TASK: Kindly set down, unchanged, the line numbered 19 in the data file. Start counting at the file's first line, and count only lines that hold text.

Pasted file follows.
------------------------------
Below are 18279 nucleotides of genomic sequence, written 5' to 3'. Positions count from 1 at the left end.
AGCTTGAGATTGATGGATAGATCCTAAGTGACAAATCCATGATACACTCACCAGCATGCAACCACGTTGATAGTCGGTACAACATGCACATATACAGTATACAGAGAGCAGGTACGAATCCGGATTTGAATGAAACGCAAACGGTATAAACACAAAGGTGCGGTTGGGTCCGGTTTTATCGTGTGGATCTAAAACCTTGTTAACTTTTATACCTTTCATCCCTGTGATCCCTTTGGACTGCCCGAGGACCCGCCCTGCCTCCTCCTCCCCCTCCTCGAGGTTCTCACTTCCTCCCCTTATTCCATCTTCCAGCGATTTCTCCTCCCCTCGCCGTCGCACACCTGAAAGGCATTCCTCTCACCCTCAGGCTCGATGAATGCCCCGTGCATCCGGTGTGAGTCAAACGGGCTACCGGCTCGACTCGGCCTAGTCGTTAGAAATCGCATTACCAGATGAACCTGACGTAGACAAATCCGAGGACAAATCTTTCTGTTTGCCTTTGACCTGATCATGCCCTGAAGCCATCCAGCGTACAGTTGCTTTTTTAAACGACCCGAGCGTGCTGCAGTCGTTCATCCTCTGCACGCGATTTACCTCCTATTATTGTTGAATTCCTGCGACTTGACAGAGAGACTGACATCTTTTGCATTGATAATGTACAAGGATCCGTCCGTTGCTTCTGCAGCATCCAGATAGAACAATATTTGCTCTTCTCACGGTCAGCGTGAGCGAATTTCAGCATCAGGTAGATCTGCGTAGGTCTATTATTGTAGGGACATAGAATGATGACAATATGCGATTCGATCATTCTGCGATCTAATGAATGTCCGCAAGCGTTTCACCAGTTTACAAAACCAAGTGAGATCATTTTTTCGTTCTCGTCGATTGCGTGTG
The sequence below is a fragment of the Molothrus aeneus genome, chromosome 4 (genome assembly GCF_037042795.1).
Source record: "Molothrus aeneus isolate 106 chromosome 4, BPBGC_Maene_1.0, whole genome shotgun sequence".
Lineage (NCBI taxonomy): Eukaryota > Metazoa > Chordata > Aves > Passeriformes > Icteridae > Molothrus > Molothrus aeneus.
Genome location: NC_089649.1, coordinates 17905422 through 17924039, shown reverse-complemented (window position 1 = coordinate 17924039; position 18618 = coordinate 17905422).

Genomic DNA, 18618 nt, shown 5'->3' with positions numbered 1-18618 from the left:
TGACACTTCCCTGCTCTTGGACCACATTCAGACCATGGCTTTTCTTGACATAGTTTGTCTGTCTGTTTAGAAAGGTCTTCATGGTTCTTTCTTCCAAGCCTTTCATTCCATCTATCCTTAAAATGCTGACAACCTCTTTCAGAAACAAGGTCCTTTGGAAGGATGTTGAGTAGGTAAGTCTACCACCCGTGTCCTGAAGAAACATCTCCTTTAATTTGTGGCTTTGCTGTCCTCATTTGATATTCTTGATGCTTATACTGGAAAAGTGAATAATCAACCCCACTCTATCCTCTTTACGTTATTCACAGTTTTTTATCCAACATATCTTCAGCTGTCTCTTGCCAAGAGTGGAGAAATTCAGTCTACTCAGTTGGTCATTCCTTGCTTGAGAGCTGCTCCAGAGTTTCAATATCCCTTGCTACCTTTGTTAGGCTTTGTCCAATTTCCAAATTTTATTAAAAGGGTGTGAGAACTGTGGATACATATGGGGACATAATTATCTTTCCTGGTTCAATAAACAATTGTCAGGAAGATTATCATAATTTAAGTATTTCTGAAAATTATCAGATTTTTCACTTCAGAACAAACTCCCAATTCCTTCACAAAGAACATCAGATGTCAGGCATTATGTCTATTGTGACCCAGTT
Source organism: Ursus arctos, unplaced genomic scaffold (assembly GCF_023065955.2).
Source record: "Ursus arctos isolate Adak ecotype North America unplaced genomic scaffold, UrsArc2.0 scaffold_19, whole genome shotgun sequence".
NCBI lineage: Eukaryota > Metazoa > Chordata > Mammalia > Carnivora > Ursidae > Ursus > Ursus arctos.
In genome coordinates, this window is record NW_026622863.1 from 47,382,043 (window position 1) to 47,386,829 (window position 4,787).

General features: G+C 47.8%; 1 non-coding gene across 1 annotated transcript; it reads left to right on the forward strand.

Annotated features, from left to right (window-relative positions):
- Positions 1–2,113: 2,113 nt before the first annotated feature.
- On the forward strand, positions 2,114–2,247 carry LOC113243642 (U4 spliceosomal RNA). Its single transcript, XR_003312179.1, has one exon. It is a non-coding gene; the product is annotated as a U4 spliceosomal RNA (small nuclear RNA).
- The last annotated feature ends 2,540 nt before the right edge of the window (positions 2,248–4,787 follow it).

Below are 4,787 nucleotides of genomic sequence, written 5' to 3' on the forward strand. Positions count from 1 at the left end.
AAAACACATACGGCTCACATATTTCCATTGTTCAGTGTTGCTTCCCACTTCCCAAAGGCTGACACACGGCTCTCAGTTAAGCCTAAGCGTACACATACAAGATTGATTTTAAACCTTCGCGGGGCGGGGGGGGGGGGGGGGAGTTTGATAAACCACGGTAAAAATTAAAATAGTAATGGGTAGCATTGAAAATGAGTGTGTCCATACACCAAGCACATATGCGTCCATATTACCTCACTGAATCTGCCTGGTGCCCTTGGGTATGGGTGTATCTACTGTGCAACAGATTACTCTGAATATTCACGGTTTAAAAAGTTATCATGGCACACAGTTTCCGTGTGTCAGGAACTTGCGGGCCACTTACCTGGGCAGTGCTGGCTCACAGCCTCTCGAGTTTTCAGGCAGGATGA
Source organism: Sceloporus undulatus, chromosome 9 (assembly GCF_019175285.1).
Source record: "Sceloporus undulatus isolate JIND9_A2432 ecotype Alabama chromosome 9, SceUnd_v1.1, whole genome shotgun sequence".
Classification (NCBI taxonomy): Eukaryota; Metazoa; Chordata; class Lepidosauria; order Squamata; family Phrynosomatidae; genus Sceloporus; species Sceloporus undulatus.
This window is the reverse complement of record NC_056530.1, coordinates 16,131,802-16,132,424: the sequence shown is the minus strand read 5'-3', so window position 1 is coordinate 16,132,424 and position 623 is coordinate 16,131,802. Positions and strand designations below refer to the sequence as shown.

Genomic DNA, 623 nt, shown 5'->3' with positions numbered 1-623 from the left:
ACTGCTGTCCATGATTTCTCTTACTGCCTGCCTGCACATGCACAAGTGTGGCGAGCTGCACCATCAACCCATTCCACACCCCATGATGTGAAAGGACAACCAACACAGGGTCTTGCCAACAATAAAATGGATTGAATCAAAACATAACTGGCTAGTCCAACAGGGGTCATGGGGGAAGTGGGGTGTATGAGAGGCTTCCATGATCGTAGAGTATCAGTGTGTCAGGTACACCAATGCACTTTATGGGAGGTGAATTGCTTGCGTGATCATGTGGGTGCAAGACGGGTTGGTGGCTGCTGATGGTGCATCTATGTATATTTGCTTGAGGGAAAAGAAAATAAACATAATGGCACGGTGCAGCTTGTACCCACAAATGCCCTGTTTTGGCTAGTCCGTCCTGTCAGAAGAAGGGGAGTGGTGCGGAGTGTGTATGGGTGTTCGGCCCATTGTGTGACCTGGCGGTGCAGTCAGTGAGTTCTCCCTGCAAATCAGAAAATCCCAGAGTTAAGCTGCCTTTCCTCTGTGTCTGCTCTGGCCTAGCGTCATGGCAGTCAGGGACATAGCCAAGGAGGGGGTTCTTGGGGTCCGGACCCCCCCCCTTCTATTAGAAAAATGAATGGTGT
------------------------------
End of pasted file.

AAAACACATACGGCTCACATATTTCCATTGTTCAGTGTTGCTTCCCACTTCCCAAAGGCTGACACACGGCTCTCAGTTAAGCCTAAGCGTACACATACAAGATTGATTTTAAACCTTCGCGGGGCGGGGGGGGGGGGGGGGAGTTTGATAAACCACGGTAAAAATTAAAATAGTAATGGGTAGCATTGAAAATGAGTGTGTCCATACACCAAGCACATATGCGTCCATATTACCTCACTGAATCTGCCTGGTGCCCTTGGGTATGGGTGTATCTACTGTGCAACAGATTACTCTGAATATTCACGGTTTAAAAAGTTATCATGGCACACAGTTTCCGTGTGTCAGGAACTTGCGGGCCACTTACCTGGGCAGTGCTGGCTCACAGCCTCTCGAGTTTTCAGGCAGGATGA